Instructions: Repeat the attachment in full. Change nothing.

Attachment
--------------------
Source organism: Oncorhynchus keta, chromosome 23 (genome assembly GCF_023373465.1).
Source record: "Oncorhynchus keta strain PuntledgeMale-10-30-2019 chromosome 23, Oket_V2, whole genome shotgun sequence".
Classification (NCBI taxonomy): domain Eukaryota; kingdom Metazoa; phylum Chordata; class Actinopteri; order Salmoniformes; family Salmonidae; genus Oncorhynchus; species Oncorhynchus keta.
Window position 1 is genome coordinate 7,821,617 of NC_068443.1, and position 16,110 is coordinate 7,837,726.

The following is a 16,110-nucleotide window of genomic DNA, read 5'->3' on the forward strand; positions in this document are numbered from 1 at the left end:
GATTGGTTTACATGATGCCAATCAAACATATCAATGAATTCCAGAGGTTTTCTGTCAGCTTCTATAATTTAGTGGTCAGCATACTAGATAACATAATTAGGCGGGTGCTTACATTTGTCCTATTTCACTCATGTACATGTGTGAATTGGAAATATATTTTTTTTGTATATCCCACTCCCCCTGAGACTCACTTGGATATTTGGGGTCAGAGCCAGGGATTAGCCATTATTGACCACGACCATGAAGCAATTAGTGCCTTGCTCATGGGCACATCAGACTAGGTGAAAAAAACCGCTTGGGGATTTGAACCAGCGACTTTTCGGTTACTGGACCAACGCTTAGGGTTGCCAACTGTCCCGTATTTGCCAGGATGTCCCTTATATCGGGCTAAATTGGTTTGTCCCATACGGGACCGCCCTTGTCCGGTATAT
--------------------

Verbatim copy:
Source organism: Oncorhynchus keta, chromosome 23 (genome assembly GCF_023373465.1).
Source record: "Oncorhynchus keta strain PuntledgeMale-10-30-2019 chromosome 23, Oket_V2, whole genome shotgun sequence".
Classification (NCBI taxonomy): domain Eukaryota; kingdom Metazoa; phylum Chordata; class Actinopteri; order Salmoniformes; family Salmonidae; genus Oncorhynchus; species Oncorhynchus keta.
Window position 1 is genome coordinate 7,821,617 of NC_068443.1, and position 16,110 is coordinate 7,837,726.

The following is a 16,110-nucleotide window of genomic DNA, read 5'->3' on the forward strand; positions in this document are numbered from 1 at the left end:
GATTGGTTTACATGATGCCAATCAAACATATCAATGAATTCCAGAGGTTTTCTGTCAGCTTCTATAATTTAGTGGTCAGCATACTAGATAACATAATTAGGCGGGTGCTTACATTTGTCCTATTTCACTCATGTACATGTGTGAATTGGAAATATATTTTTTTTGTATATCCCACTCCCCCTGAGACTCACTTGGATATTTGGGGTCAGAGCCAGGGATTAGCCATTATTGACCACGACCATGAAGCAATTAGTGCCTTGCTCATGGGCACATCAGACTAGGTGAAAAAAACCGCTTGGGGATTTGAACCAGCGACTTTTCGGTTACTGGACCAACGCTTAGGGTTGCCAACTGTCCCGTATTTGCCAGGATGTCCCTTATATCGGGCTAAATTGGTTTGTCCCATACGGGACCGCCCTTGTCCGGTATAT